Donovan Creed had been among the first to test the original ADS weapon without receiving permanent organ or tissue damage. From the first exposure, he believed the weapon held enormous potential as a field torture device, provided it could be modified to a handheld size. To that effect, Creed had persuaded the military to allow one of the original prototypes to go missing long enough for his geek squad to turn it into a sort of ham radio project.

The weapon currently aimed at Creed through the prison bars was one of a set of three that had been produced to date. The other two were locked in a hidden closet twenty feet away. These three weapons were second generation, meaning they were much smaller than the original but not as small as they would ultimately need to be for his purposes. Still, each phase required human testing.

“You don’t believe that about me dying,” Creed said. “You’re just hungry.”

Quinn ignored the remark. “Two hundred soldiers tested against the machine,” he recited. “Forty-six with battle-field experience …”

Creed waved the words away with his hand. “Old news,” he said.

Quinn turned to face the video camera. “I want it on record I’m advising you to stop.”

“Don’t be ridiculous,” Creed said. “If you leave, I’ll just figure out a way to do it alone.”

“My point,” Quinn said. “I leave and you pass out, who’s gonna shut off the beam?”

Creed studied the giant’s dark, dead eyes, searching for the proverbial ounce of humanity. “What,” he said, “you going soft on me?” Quinn didn’t answer, and Creed realized if there was an answer to be had, it wouldn’t come from Quinn’s eyes. Quinn’s eyes were not the gateway to his soul. They were the place mirth went to die.

Look,” Quinn said, by way of clarification. “I keep pushing the switch till you die, and every assassin, every kill squad, and half the country’s armed forces will try to plant me in the ground.”

“Aw hell, Augustus, these guys try to kill me every time they invent a new toy. Don’t forget, they pay me well for this shit.”

“In advance, I hope.”

Speaking to the camera, Creed said, “If I die tonight, hunt this ugly bastard down and kill him like the dog he is.” Creed winked at his monstrous friend and set his feet.

Quinn shrugged. “I can always edit that last part.” He held Creed’s gaze a second and then checked his stopwatch and threw the switch.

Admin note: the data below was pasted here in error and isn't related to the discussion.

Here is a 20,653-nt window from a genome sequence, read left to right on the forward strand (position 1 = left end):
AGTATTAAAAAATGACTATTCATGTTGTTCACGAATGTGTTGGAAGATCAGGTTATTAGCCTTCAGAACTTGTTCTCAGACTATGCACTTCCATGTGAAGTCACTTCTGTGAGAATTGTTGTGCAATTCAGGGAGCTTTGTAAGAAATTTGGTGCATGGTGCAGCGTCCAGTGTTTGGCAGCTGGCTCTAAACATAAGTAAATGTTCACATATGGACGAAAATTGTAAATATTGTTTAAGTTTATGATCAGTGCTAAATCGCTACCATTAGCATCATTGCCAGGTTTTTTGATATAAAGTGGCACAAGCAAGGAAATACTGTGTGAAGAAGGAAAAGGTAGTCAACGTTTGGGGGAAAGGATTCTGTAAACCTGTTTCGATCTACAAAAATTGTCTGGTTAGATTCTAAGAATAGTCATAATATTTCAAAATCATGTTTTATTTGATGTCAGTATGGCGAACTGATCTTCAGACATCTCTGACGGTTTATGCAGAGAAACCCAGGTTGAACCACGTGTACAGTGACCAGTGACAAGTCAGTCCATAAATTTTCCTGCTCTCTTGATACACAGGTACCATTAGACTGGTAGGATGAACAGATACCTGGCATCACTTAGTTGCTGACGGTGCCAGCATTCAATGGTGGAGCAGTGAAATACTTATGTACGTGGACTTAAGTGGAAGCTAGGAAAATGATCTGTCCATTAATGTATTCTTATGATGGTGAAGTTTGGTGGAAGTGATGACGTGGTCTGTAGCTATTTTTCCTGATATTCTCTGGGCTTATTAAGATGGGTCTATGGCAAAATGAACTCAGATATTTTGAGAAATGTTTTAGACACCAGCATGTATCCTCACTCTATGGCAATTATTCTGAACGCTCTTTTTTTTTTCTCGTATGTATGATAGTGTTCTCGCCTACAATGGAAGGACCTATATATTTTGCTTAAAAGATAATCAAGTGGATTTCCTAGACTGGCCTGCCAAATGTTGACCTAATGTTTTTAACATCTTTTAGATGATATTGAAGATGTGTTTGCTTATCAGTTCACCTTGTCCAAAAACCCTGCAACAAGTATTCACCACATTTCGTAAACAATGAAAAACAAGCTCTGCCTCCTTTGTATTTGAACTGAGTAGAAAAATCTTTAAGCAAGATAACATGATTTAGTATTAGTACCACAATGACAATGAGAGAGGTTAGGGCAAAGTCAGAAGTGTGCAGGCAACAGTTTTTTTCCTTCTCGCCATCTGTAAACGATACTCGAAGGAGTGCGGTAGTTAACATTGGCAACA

Ten seconds later, Donovan Creed was on his back, lifeless, though his screams continued to echo off the prison cell walls.

Augustus Quinn, a man entirely unburdened by sentimentality, left Creed where he dropped and removed the video card from the camera. Tomorrow he’ll send copies to NSA, the CIA, and Department of Homeland Security.

Quinn pocketed the video card but stopped short after hearing a small sound. In the absence of certainty, he preferred not to squeeze his huge frame through the narrow cell door opening, but this was Donovan Creed after all, so Quinn entered reluctantly, knelt on the floor, and tried Creed’s wrist for a pulse. Failing to find one, he cradled the dead man’s head in his giant hand and placed his ear close to Creed’s mouth.

A raspy whisper emerged: “That all you got?”

Startled, Quinn drew back. “Son of a bitch!” he said for the second time that night. Some day he’ll be drinking in a biker bar or hanging on a meat hook somewhere, and some guy will ask him who the toughest man he ever met was.

Quinn will say Donovan Creed, and he’ll give a dozen examples of Creed’s toughness, ending with these most recent events. He’ll tell it just the way it happened tonight, no need to embellish, and he’ll end the story with a recitation of Creed’s final words, “Is that all you’ve got?” The guy hearing the story will smile because, as final words go, Creed’s were gold.

As it turns out, those were not Creed’s last words.

“This time,” he said, “give me twelve seconds.”

Quinn sighed. “I should’ve brought a sandwich,” he said.

Quinn fears no human or beast in the world, save for the man at his feet. Specifically, he fears that thing inside the man on the fl oor that drives Donovan Creed to sleep in a prison cell every night when he’s here at his headquarters in Virginia—or in the attics and crawl spaces of homes owned by clueless strangers the rest of the time. Nor can Quinn fathom what fuels Creed’s insane desire to build his resistance to torture by scheduling these horrific late night sessions in order to play human guinea pig to the latest military death weapon du jour.

Quinn makes his way back through the cell door opening and places the video card back in the camera. He peers into the aperture, presses the record button.

The lens displays a stark prison cell measuring six feet by nine. A narrow bed with a bare mattress hugs the left wall, separated from the toilet by a stainless steel sink. The reinforced cinderblock walls and concrete floor are painted institutional gray. Two-inch-thick iron bars span the front of the cell. A center section can be slid to one side to accommodate prisoner access. The ceiling is high and holds fluorescent lighting above a grid designed to discourage prisoners from hurling food or clothing upward in an attempt to obtain shards of glass from which to fashion a weapon.